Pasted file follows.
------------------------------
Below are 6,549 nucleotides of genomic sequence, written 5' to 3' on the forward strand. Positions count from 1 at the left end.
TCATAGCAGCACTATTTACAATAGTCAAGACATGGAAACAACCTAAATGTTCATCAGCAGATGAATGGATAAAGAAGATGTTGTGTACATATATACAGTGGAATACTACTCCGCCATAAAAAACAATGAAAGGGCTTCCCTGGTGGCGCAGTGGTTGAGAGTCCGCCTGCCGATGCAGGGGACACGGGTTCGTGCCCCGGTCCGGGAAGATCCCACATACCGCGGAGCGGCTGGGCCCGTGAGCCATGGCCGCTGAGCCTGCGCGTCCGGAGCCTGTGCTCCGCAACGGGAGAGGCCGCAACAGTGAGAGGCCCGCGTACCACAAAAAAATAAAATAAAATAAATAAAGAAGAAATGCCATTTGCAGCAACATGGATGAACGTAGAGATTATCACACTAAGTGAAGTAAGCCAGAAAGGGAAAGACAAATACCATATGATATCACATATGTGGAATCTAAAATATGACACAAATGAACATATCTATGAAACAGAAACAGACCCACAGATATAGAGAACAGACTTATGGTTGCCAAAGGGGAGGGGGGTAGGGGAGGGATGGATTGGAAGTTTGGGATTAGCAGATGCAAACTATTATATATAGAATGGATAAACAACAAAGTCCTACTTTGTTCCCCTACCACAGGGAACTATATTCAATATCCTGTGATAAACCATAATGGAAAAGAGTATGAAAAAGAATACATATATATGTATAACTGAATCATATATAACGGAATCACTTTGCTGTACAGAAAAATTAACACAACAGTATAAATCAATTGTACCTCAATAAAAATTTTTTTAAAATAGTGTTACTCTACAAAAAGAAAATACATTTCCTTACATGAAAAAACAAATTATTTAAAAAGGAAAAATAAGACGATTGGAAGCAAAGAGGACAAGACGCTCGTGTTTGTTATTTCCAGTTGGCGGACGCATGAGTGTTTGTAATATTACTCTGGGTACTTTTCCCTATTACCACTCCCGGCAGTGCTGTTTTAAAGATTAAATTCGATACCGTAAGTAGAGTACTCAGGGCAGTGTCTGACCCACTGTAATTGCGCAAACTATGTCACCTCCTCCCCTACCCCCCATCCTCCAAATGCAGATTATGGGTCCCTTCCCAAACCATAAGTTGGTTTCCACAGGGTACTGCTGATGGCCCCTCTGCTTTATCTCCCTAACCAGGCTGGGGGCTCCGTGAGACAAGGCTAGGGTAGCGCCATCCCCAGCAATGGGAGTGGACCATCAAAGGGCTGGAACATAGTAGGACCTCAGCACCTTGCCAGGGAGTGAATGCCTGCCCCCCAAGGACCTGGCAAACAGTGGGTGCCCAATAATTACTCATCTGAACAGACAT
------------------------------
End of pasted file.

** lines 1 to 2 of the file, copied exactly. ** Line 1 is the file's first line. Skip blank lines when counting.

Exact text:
Below are 6,549 nucleotides of genomic sequence, written 5' to 3' on the forward strand. Positions count from 1 at the left end.
TCATAGCAGCACTATTTACAATAGTCAAGACATGGAAACAACCTAAATGTTCATCAGCAGATGAATGGATAAAGAAGATGTTGTGTACATATATACAGTGGAATACTACTCCGCCATAAAAAACAATGAAAGGGCTTCCCTGGTGGCGCAGTGGTTGAGAGTCCGCCTGCCGATGCAGGGGACACGGGTTCGTGCCCCGGTCCGGGAAGATCCCACATACCGCGGAGCGGCTGGGCCCGTGAGCCATGGCCGCTGAGCCTGCGCGTCCGGAGCCTGTGCTCCGCAACGGGAGAGGCCGCAACAGTGAGAGGCCCGCGTACCACAAAAAAATAAAATAAAATAAATAAAGAAGAAATGCCATTTGCAGCAACATGGATGAACGTAGAGATTATCACACTAAGTGAAGTAAGCCAGAAAGGGAAAGACAAATACCATATGATATCACATATGTGGAATCTAAAATATGACACAAATGAACATATCTATGAAACAGAAACAGACCCACAGATATAGAGAACAGACTTATGGTTGCCAAAGGGGAGGGGGGTAGGGGAGGGATGGATTGGAAGTTTGGGATTAGCAGATGCAAACTATTATATATAGAATGGATAAACAACAAAGTCCTACTTTGTTCCCCTACCACAGGGAACTATATTCAATATCCTGTGATAAACCATAATGGAAAAGAGTATGAAAAAGAATACATATATATGTATAACTGAATCATATATAACGGAATCACTTTGCTGTACAGAAAAATTAACACAACAGTATAAATCAATTGTACCTCAATAAAAATTTTTTTAAAATAGTGTTACTCTACAAAAAGAAAATACATTTCCTTACATGAAAAAACAAATTATTTAAAAAGGAAAAATAAGACGATTGGAAGCAAAGAGGACAAGACGCTCGTGTTTGTTATTTCCAGTTGGCGGACGCATGAGTGTTTGTAATATTACTCTGGGTACTTTTCCCTATTACCACTCCCGGCAGTGCTGTTTTAAAGATTAAATTCGATACCGTAAGTAGAGTACTCAGGGCAGTGTCTGACCCACTGTAATTGCGCAAACTATGTCACCTCCTCCCCTACCCCCCATCCTCCAAATGCAGATTATGGGTCCCTTCCCAAACCATAAGTTGGTTTCCACAGGGTACTGCTGATGGCCCCTCTGCTTTATCTCCCTAACCAGGCTGGGGGCTCCGTGAGACAAGGCTAGGGTAGCGCCATCCCCAGCAATGGGAGTGGACCATCAAAGGGCTGGAACATAGTAGGACCTCAGCACCTTGCCAGGGAGTGAATGCCTGCCCCCCAAGGACCTGGCAAACAGTGGGTGCCCAATAATTACTCATCTGAACAGACAT